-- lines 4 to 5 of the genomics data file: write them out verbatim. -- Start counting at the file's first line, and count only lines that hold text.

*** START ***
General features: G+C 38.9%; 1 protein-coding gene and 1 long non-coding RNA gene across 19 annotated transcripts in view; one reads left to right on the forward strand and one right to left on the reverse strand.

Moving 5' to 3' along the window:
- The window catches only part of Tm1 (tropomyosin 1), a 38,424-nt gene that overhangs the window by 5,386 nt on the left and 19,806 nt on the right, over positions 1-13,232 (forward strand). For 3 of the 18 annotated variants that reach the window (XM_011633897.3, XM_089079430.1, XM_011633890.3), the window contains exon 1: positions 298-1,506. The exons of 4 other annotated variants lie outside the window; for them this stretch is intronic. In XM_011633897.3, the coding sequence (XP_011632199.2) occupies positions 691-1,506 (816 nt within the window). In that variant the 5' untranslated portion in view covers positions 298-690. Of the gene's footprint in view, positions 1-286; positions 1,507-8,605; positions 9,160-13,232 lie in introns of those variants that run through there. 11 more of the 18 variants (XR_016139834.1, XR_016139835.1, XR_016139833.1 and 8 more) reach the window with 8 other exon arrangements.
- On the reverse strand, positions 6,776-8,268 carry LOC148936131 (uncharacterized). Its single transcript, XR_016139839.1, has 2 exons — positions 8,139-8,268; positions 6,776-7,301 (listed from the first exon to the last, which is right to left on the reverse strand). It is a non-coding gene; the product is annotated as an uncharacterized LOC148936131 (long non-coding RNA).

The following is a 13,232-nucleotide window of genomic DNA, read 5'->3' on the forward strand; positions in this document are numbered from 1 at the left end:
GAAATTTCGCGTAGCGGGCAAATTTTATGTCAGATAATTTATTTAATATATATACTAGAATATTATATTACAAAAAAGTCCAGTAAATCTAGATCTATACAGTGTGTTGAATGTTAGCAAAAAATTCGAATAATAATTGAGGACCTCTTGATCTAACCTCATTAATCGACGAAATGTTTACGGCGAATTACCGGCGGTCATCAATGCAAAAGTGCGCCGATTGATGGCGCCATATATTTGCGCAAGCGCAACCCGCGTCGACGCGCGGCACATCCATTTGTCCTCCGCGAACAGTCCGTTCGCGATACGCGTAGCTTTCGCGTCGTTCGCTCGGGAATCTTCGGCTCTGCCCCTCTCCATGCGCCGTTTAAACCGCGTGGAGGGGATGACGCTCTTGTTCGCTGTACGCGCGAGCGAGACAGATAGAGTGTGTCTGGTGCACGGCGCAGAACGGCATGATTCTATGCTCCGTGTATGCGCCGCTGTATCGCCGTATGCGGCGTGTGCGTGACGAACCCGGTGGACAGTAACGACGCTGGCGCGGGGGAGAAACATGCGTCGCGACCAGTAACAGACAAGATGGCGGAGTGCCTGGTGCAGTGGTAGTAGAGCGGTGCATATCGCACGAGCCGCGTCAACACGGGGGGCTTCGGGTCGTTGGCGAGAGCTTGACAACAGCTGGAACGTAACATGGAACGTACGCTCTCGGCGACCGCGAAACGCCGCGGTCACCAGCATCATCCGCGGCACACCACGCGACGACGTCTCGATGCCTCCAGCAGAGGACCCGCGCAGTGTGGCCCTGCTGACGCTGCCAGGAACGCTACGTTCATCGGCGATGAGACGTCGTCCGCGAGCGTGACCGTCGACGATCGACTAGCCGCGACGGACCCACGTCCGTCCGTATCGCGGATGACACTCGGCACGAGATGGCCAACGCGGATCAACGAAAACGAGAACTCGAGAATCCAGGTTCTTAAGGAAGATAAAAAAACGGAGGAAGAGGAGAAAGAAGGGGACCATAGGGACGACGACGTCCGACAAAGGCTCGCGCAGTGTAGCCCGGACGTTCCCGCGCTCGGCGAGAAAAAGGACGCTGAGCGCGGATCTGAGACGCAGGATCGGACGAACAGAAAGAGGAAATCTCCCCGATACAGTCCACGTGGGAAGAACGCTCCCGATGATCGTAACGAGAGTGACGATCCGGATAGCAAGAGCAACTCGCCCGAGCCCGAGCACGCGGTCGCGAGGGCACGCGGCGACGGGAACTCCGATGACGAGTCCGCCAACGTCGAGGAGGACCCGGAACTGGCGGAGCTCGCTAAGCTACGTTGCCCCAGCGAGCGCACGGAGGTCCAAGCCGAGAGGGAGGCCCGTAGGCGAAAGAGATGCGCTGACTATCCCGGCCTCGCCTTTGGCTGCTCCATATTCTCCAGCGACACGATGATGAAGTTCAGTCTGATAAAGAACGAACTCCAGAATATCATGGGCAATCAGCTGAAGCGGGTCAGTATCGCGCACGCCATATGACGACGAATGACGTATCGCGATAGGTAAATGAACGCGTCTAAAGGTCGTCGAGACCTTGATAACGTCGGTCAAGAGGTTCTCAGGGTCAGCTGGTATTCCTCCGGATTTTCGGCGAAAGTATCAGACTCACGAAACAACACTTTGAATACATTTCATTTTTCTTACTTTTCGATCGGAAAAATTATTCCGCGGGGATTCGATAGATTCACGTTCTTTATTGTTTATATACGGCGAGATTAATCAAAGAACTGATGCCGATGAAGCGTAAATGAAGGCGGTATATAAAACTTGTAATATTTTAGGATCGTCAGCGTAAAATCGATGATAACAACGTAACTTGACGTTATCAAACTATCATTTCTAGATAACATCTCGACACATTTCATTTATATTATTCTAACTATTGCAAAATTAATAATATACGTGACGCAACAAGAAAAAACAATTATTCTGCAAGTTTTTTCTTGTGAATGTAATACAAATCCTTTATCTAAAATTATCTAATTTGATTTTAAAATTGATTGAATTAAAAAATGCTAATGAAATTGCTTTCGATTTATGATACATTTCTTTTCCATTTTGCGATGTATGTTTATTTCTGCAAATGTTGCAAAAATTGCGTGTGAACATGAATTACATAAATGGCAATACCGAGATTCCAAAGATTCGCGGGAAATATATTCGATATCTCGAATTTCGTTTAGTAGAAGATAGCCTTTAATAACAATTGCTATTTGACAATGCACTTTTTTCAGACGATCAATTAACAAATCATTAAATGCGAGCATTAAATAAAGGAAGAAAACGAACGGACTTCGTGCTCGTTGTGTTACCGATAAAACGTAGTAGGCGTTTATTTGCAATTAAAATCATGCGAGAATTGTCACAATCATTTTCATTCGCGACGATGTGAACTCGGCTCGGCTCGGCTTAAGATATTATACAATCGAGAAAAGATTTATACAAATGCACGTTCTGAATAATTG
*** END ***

- On the reverse strand, positions 6,776-8,268 carry LOC148936131 (uncharacterized). Its single transcript, XR_016139839.1, has 2 exons — positions 8,139-8,268; positions 6,776-7,301 (listed from the first exon to the last, which is right to left on the reverse strand). It is a non-coding gene; the product is annotated as an uncharacterized LOC148936131 (long non-coding RNA).

The following is a 13,232-nucleotide window of genomic DNA, read 5'->3' on the forward strand; positions in this document are numbered from 1 at the left end: